In 2008, Chip Merlin posted about insurance fraud involving public insurance adjusters. In the post, A Few Bad Apples, Chip candidly wrote about how public insurance adjusters are hated by most insurance companies because of a perception that public adjusters engage in wrongful behavior. Public adjusters have a difficult job. Their goal is to often convince insurance companies that that a policyholder has been shorted and more money needs to be paid. Since most public adjusters work on a contingency fee percentage, it is not uncommon for their words and work product to be heavily scrutinized. Even when a public adjuster is correct about a claim, it is not uncommon for carriers to continue to hold firm in their positions. This is a frustrating scenario but the ethics and duties public adjusters have to their clients should never be compromised.

Ethics and professionalism are frequent topics presented at public adjusting association meetings and public adjusters nationwide should join these associations. Many states, like Florida, California, and Texas, have their own associations. NAPIA welcomes members from states across the country and "for more than 60 years, NAPIA members throughout the United States have joined together for the purpose of professional education, certification, legal & legislative representation, scholarship & research, marketing opportunities, and promotion of the public adjusting profession."

Policyholders need public insurance adjuster representatives to help them navigate the claims process and because of the highly technical issues that are often involved in these claims, public adjusters must be educated, ethical, and not allow for improper claim presentation.

Instead of handling certain claims in an ethical and proper fashion, a New Jersey adjuster has recently pled guilty to third-degree insurance fraud in connection with insurance proceeds collected for clients.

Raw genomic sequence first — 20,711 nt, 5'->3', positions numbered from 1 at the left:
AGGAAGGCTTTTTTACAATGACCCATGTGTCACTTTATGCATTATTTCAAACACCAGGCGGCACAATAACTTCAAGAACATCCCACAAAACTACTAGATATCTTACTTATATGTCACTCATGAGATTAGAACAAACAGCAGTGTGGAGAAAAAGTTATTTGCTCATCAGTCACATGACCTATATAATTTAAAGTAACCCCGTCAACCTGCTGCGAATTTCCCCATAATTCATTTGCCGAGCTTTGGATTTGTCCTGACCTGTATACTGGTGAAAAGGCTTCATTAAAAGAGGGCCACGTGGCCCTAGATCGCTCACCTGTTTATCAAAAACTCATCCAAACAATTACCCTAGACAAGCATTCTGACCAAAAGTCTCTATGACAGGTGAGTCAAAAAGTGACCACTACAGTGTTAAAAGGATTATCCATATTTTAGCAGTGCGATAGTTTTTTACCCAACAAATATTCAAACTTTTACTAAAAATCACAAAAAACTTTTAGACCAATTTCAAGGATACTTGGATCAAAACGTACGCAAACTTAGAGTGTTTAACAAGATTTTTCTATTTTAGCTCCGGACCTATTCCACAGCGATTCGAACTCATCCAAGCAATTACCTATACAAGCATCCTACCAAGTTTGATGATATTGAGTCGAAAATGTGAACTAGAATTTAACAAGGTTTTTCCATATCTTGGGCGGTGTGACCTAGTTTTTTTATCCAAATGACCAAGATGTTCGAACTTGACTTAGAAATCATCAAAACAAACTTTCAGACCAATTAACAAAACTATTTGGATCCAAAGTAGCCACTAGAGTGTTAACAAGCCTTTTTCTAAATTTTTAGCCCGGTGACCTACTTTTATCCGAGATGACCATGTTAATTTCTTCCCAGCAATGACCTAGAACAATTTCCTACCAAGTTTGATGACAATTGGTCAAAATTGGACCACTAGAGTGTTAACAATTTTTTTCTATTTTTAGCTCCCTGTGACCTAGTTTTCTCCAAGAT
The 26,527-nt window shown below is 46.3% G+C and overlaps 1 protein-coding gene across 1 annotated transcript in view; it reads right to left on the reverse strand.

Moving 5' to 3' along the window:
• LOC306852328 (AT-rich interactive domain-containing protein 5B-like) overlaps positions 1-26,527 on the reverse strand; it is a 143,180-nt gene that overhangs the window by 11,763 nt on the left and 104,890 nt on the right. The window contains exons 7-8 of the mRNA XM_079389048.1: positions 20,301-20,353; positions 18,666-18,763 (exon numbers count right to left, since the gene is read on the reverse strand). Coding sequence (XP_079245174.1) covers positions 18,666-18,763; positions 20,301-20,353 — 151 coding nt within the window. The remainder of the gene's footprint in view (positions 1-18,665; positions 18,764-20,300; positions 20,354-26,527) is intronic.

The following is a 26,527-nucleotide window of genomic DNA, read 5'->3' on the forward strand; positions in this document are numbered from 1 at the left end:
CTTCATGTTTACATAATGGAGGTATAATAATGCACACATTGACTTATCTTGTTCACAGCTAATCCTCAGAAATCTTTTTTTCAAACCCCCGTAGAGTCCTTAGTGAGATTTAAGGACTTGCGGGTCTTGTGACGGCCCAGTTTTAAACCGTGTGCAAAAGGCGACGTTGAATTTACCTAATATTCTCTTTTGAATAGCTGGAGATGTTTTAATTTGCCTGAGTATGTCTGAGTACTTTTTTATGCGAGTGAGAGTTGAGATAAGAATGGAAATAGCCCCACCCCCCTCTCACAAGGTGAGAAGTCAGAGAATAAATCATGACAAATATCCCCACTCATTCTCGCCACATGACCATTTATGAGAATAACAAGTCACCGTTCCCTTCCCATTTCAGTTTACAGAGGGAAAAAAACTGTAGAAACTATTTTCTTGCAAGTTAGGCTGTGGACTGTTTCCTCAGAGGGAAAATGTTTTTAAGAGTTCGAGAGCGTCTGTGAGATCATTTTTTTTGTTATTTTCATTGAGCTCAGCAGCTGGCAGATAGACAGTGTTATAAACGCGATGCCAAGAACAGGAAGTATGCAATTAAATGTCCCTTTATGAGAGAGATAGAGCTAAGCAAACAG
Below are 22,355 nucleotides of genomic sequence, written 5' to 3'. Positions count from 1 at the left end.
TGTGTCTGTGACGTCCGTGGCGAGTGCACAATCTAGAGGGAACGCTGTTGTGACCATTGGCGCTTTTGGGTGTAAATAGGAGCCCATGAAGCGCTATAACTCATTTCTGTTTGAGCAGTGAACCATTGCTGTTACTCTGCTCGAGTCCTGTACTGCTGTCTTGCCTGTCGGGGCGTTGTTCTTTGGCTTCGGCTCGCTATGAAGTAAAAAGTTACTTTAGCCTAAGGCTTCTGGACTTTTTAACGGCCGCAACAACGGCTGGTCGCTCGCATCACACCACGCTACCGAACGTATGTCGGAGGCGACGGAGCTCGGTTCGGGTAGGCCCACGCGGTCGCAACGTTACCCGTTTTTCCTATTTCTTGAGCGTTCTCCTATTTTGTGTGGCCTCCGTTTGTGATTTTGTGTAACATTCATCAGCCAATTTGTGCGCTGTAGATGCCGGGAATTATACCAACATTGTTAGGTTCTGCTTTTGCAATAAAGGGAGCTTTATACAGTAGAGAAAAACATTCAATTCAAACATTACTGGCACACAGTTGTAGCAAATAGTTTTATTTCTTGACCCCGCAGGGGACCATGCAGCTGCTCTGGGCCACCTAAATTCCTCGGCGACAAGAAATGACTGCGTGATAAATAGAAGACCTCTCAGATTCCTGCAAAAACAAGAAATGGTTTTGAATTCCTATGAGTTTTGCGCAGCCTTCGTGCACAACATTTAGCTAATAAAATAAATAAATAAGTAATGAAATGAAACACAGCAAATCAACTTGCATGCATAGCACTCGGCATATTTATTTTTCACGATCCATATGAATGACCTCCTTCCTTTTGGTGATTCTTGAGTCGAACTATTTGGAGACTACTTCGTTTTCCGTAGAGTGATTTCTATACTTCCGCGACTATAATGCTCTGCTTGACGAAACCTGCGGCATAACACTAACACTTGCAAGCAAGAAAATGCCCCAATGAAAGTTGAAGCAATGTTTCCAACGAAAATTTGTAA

According to the Insurance Journal,

[B]etween July 31, 2005 and August 13, 2010, [the adjuster] submitted property damage claims to four insurance companies claiming that damage was sustained and repairs were completed at properties located in Paterson, Newark, Irvington, and East Orange when, in fact, the repairs were not completed.

This type of representation hurts the reputation of a group that that is constantly fighting to promote the good works of their services. The advice Chip Merlin gave readers in 2008 still rings true.

When a public adjuster is involved, it reinforces the perception by those acting on behalf of the insurance industry that ‘public adjusters just cannot be trusted.’ The old adage, "a few bad apples can destroy an entire basket," comes to mind when I hear or read stories like the one cited above. Public adjusters must beware that if this perception persists, they could be in danger of having licensing statutes disappear or severely limited in the states that allow public adjusting.

Public adjusters should take this advice to heart and join together with other public adjusters in associations.